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January 26, 2022

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Nevada Legislature updates criminal code on HIV transmission

Connie Shearer

Wade Vandervort

Connie Shearer and Roux pose for a photo Thursday, June 10, 2021.

Connie Shearer was diagnosed with HIV in 1996. The stigma of the disease left Shearer, who is gender nonbinary and prefers the pronouns they and them, suicidal and ended two of their marriages.

In one case, a family member falsely told police that Shearer, who was living in Indiana, had not told their husband they were HIV positive, they said. The allegation triggered an investigation because it was illegal to engage in acts that could transmit HIV without informing the other person.

“He told me that being married to me and that experience made him feel like he was a criminal and that he was married to a criminal, and he couldn’t tolerate it anymore,” Shearer said. “That was my life.”

Shearer’s situation is an example of how HIV-positive people can be targeted criminally.

Lawmakers in Nevada recently changed the criminal code to align the punishment for not informing a sex partner of an HIV diagnosis — previously a class B felony — with other communicable diseases, including COVID-19. The law also covers behaviors that can transmit HIV, such as sharing needles.

Now, instead of facing a felony, offenders will receive a warning on their first offense and can be charged with a misdemeanor for a second offense.

It’s a move Shearer and other proponents hope will help reduce the stigma and isolation surrounding HIV.

In the early years of their diagnosis, Shearer focused on work and their daughter, drawing away from the outside world.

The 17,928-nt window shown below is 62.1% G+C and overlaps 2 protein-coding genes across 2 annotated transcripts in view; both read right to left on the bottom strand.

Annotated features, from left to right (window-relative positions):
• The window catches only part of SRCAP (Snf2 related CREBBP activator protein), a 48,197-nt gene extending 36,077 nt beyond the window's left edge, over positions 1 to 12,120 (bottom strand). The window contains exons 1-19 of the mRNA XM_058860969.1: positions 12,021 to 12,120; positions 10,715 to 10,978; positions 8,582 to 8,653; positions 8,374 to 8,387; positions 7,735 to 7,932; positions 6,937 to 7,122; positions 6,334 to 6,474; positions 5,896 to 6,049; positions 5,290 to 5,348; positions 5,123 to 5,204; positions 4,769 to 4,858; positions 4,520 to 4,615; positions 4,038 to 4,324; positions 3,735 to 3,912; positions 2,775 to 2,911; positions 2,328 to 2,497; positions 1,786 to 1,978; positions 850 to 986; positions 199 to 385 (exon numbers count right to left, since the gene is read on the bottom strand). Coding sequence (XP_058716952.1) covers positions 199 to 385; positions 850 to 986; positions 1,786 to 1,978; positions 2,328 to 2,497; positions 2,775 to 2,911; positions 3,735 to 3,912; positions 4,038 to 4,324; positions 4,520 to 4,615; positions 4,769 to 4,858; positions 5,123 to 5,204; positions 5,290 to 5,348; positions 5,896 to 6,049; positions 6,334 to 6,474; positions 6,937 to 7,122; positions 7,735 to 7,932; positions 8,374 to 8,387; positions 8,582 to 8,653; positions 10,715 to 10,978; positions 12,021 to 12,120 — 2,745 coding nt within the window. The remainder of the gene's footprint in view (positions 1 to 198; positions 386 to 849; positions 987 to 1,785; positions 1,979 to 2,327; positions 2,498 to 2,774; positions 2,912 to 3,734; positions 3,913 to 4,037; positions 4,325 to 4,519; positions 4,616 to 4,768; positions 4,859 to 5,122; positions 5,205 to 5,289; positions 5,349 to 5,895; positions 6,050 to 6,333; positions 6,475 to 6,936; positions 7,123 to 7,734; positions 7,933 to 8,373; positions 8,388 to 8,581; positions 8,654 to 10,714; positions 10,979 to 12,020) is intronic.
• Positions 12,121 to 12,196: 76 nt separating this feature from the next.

“In the first five years, I attempted suicide. I did everything but actually kill myself,” Shearer said. “I did stay for my daughter, and I think only because my family kept trying to take her from me.”

The Nevada legislation, Senate Bill 275, was sponsored by state Sen. Dallas Harris, D-Las Vegas, who said misinformation about HIV needs to be corrected, including that the virus strictly affects the LGBTQ community.

“No one is safe from possibly getting the disease,” Harris said. “We have to start thinking about all of us together, because our fates and our health are intertwined.”

According to a 2019 report from the state Department of Health and Human Services, 11,769 Nevadans have HIV, about 84% of them men.

The bill passed during the most recent legislative session, which ended May 31, and was signed into law by Gov. Steve Sisolak.

André Wade, director of Silver State Equality, said the new law will help reduce the stigma of an HIV diagnosis.

“The way people view and feel about HIV is wrapped around stigma, so often people don’t even want to have conversations about HIV and treatment and getting tested, because it’s seen as this disease or virus for people who are dirty, who’ve done something wrong, therefore they now have the disease and they should be shunned,” Wade said.

Many people have misconceptions about HIV rooted in misinformation about the virus that was rampant in the 1980s and 1990s, Wade said. At one time, it was even referred to as “gay cancer.”

HIV is eminently treatable and is not a “death sentence,” Wade said.

“We learn from our friends and family and neighbors and whatnot, and if those people are misinformed about something like HIV, it’s going to be continuously people getting misinformation, which has been hard to detangle,” Wade said.

Life expectancy for people who are HIV-positive has increased dramatically as new treatments have become available. According to a 2016 presentation at the Conference on Retroviruses and Opportunistic Infections, the gap in life expectancy between HIV-positive and HIV-negative people decreased from 44 years in 1996-1997 to 12 years in 2011.

The American Medical Association has called for the repeal of HIV criminalization laws nationwide. According to the Centers for Disease Control and Prevention, since 2014, California, Colorado, Iowa, Michigan and North Carolina have updated their laws regarding HIV transmission.

The change to the law in Nevada came about after the establishment of the Advisory Task Force on HIV Exposure Modernization in the 2019 legislative session. Harris and Wade serve as co-chairs of the task force.

The 2021 bill extended the task force for the next two years, allowing further examination of possible changes to HIV law.

Harris said she hasn’t identified any HIV-centered legislation for the 2023 session but expects recommendations to come out of the task force.

“There’s definitely always more work to be done,” she said.